Pot Roast is a method more than a recipe. It is a way of cooking rather than a “thing”. It is the application of braising to a chunk of meat and generally root vegetables that would otherwise be tough, hard or of limited flavor.
Because you may want to make this, here is a list of ingredients, but you are free to adjust it up or down and add new items as you please.
Stuff You Eat
- 1 Chuck Roast (bone in if you can find it) size is limited by your cooking vessel
- 4 or 5 yellow onions (don’t use white or any other color)
- 1 bag of carrots
- 1 bag of celery
- 1 to 2 bags of small potatoes
- 32 oz of beef stock
- 1 stick of salted butter
- Cooking oil (with high smoke point, not olive oil, I use generic vegetable oil)
- Salt to taste
- Pepper to taste
Stuff You Use
- Cast Iron Dutch oven (can substitute non iron)
- Cast Iron Skillet (can substitute non iron)
Wikipedia states that braising is “a combination-cooking method that uses both wet and dry heats: typically, the food is first seared at a high temperature, then finished in a covered pot at a lower temperature while sitting in some (variable) amount of liquid (which may also add flavor)”. A shorter version is slow cooking seared foods in a flavorful liquid. In reality is is wet cooking BBQ. Real BBQ mind you, i.e. the “low and slow” kind that is designed to allow fat and collagen to liquefy and render tough meat tender.
Put the dutch oven on the stove at medium high heat and sear the roast, adding a few table spoons of oil to help introduce the meat to the heat. Don’t rush, don’t look and don’t worry. Let it sear for at least five minutes or longer…you are looking for a crust to form, not a certain amount of time. When one side is done, flip it and do the other. When brown on each side, remove from the pot and set aside. Leave the pot on the stove and the heat on.
While searing prep your onions. Skin and rough chop four or five yellow onions. When the roast comes out of the pot in step one, add your butter and all of the onions and a bit of salt (salt to taste or your diet needs). The salt in the butter and the salt you add will help the onions give up moister and caramelize. You are trying to make the base for “French Onion” soup, so you will be cooking the onions on medium high until caramelized.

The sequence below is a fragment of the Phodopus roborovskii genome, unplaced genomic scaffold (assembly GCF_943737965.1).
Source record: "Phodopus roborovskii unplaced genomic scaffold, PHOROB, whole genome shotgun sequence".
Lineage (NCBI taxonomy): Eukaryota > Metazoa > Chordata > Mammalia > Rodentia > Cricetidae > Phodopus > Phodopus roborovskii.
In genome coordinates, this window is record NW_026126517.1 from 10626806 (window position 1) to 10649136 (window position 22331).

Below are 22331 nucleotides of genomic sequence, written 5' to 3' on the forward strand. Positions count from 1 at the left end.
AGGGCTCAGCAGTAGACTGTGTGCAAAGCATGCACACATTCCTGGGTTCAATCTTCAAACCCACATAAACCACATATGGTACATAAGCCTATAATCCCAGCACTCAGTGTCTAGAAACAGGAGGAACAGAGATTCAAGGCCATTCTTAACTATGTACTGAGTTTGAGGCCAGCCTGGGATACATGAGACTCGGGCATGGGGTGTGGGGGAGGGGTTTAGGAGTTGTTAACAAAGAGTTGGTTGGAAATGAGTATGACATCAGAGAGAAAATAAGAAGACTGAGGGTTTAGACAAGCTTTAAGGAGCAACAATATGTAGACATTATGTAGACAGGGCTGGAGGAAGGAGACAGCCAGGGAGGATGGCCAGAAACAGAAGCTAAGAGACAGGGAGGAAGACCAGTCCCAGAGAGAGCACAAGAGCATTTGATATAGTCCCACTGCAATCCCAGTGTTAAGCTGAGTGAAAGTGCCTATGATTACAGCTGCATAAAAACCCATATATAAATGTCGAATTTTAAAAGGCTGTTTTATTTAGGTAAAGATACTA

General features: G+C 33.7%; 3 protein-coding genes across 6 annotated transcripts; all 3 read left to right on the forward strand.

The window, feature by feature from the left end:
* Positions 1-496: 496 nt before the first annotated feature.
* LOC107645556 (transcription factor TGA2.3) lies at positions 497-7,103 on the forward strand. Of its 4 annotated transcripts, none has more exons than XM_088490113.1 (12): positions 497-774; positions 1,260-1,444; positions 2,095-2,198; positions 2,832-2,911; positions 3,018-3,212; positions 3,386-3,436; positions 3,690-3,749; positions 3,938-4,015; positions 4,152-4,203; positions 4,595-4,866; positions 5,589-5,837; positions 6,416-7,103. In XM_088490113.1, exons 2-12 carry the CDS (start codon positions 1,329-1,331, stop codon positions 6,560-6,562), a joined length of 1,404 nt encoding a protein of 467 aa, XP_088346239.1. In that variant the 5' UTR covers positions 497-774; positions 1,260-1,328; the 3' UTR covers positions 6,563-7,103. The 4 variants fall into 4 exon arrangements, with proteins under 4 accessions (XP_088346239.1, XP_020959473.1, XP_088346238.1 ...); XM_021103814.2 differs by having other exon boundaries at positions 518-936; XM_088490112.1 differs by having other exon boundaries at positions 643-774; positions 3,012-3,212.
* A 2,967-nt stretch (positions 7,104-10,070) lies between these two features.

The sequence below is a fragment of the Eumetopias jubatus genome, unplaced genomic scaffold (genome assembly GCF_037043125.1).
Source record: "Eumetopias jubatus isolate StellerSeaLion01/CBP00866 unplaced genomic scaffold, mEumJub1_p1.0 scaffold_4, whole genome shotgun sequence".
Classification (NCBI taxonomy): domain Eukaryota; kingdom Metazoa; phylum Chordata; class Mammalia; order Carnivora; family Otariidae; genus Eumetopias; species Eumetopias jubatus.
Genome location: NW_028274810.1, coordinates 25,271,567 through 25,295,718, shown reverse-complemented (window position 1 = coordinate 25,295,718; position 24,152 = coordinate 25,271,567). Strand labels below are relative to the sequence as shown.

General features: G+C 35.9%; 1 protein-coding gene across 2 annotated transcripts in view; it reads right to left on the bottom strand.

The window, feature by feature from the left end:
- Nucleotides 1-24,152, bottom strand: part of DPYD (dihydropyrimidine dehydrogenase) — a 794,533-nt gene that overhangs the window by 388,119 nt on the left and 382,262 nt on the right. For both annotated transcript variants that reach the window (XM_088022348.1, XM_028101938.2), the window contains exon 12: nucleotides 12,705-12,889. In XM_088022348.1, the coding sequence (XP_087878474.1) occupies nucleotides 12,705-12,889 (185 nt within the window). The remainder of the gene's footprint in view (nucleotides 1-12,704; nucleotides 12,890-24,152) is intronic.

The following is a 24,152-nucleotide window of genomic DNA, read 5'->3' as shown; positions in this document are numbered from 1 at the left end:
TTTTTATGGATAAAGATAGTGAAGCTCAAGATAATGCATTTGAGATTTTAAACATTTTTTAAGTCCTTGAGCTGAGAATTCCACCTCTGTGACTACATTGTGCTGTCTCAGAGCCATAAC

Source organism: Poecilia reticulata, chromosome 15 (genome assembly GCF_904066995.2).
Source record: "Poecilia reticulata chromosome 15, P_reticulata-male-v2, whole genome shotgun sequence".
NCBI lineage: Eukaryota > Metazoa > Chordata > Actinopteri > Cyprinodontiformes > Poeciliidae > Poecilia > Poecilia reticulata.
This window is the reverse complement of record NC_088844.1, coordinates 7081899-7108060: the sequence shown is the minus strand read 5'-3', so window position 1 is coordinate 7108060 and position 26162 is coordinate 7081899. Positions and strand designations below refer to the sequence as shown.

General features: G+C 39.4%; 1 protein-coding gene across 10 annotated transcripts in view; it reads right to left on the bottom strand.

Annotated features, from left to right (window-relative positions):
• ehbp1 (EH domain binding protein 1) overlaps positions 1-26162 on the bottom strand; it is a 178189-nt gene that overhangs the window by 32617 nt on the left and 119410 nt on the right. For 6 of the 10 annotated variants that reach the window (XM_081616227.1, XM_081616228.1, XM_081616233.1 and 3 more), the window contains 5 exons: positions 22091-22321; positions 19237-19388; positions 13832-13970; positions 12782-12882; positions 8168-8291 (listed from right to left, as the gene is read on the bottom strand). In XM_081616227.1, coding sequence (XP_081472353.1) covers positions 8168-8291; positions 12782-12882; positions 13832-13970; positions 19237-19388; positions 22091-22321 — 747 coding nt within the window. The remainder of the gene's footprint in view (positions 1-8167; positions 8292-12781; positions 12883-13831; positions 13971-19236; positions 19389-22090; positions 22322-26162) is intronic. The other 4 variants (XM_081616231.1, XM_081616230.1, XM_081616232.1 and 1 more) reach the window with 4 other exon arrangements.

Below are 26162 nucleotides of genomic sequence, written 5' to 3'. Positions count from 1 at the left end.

Caramelizing onions has one “gotcha” and that is that the rate of caramelization accelerates as the cooking time continues, so when they enter the “brown” phase, you have to stay attentive as the amount of time between brown and black is a small fraction of the time from white to brown. Stir constantly from the brown phase until you have the color you are shooting for. How dark you go is a personal preference. You are concentrating the onion flavor and bringing out the sugar.
While the onions are caramelizing, peal and slice a bag of carrots. They only need to be sliced once across and once lengthwise. You are creating a flat surface to also caramelize the carrots. Put the carrots flat side down in a skillet (cast iron if you have it) with oil to coat over medium high heat. Don’t stir them and let them take on a brown/black color.
While the onions and carrots are caramelizing, put a small chop on half a bag of celery. This is a flavor additive and the smaller size will ensure that they are cooked down.
From Searing to Braising
When the onions are dark and the celery is prepped, add the roast back into the pot and add the celery, beef stock and pepper to taste. Cover and place into a 325 F oven. Leave the carrots and potatoes out at this point. Plan on a four hour cook. Longer won’t hurt.
So your roast is cooking and the house smells amazing, but you have left the carrots and potatoes out. Why? Well each of those will be cooked to mush if added at the beginning. We don’t mind if the onions and celery cook down as they are there for flavor, but the carrots and potatoes are there for eating and we want to add them early enough to cook well, but late enough to prevent over cooking.
The trick is to add them at specific times. Add the carrots two hours before your target “eating time” and add the potatoes one hour before your target time. This is for “golf ball” sized potatoes so if yours are bigger, chop them up or add them a bit earlier.
When done the roast will be flake tender, the broth will be amazing and seasoned with the meat juices, onion and celery and the carrots and potatoes will be fork tender and cooked through with the great flavor of the cooking liquid. Before calling it “done” test the potatoes by using a fork or other method to ensure that they are tender through and through.
So what have you done? You used searing to bring out the complex flavors of the meat (Maillard Reaction) and the sugars in the vegetables (caramelization). You did this prior to the wet phase so you brought those flavors to the dish. You also specifically added your root vegetables later in the cooking process so they would cook perfectly and retain their unique texture (preventing the dish from turning to library paste by over cooking the potatoes). Good job!
What to do now? You can mix it up by adding other flavors (raisins, olives, garlic, tomatoes etc) and you can use spices to make the dish any profile you like (curry or chili powder or you name it). For example, you can add curry and lentils to make an amazing Indian style roast and serve it over rice, you can change the protein to pork shoulder and mix in some peppers in adobo sauce for amazing carnitas. Remember, it is a method and not a dish. Good luck.
Alternatives: You can cook this exact method on the stove top, in an electric skillet with a lid, in a grill or in a fireplace. During the winter I like to make this dish in the fireplace as it is a ready made source of heat for slow cooking.